Assemblymember Cahill: New Law Requires Car Safety Seats for Children Up To Age 7

April 7, 2005

Assemblymember Kevin Cahill (D-Ulster, Dutchess) announced that a new law he supported (Chapter 509 of 2004) has gone into effect as of Sunday, March 27, 2005. This measure requires children aged 4, 5, and 6 years who are under 4 feet 9 inches to be seated in a booster seat before being buckled with a conventional auto safety belt.

"Many parents assume that their children are safe in a seat belt once they’re no longer legally required to be in child safety seats. Unfortunately this is not the case," Assemblymember Cahill noted. "Seat belts are designed for adults and can be dangerous for small children, causing potential neck injuries, choking and abdominal injuries." Proper use of a booster seat will place the lap belt appropriately on small children.

New York has joined more than 25 states nationwide that now have booster seat laws for children above the age of 4. Mr. Cahill noted that while school buses, liveries, taxis and public transportation buses are exempt from this new restraint law Chapter 509 of 2004 requires a notice in all rental car agencies reflecting these change in New York law. "Booster seats are an extremely affordable and worthwhile investment and may be purchased at local retail stores for between $14 and $26," Mr. Cahill noted. Failure to comply will result in fines between $25 and $100.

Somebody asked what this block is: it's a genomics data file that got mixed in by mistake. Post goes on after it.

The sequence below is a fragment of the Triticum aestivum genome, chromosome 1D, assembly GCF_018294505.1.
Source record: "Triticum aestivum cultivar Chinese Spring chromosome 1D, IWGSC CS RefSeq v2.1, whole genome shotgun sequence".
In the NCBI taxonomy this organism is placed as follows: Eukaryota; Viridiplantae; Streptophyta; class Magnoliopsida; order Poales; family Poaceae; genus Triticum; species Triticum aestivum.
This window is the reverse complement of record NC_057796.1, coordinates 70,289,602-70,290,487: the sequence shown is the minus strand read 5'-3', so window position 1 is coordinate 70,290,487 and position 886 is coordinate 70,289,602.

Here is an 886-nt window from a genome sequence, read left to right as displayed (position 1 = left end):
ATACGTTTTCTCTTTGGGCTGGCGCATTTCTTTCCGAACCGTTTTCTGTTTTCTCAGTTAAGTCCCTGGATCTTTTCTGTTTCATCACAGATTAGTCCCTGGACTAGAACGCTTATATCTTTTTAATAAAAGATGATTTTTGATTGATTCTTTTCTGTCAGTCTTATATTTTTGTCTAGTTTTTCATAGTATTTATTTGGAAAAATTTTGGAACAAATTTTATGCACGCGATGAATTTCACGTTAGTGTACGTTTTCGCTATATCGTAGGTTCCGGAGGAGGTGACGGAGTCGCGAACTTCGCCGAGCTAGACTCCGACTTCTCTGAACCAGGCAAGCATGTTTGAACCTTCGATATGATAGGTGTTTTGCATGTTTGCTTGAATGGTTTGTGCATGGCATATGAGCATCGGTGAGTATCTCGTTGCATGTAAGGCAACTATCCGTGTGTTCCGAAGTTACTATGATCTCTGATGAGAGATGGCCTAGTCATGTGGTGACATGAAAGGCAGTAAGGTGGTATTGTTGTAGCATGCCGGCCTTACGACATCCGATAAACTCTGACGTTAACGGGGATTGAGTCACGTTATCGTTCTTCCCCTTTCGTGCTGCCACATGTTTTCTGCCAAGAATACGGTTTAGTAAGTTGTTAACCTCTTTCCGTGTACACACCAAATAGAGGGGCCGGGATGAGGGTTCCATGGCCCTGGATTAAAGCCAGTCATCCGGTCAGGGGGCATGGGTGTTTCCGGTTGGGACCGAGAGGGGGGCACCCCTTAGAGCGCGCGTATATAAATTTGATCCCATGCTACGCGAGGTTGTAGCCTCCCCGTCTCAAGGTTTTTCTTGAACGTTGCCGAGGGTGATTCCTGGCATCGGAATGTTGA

The Assembly and the Senate have passed an amendment to the law requiring booster seats to be used only with combination lap and shoulder belts (A.3357/S.3089). The National Highway Transportation Safety Association explicitly advises to never use a booster seat in conjunction with a lap-only safety belt, as it places a child at risk of injuries. Parents should follow these recommended guidelines when using booster seats to ensure the safety of their children:

  • The booster base should be used with adult lap and shoulder belt in the rear seat.
  • The shoulder belt should rest snugly across the chest, rest on shoulder; and should NEVER be placed under the arm or behind the back.
  • The lap-belt should rest low, across the lap/upper thigh area—not across the stomach.

For more information on automotive safety, visit:

  • – a national campaign promoting child safety;
  • – the national transportation safety board;
  • – the national highway traffic safety administration; or
  • – the American Academy of Pediatrics.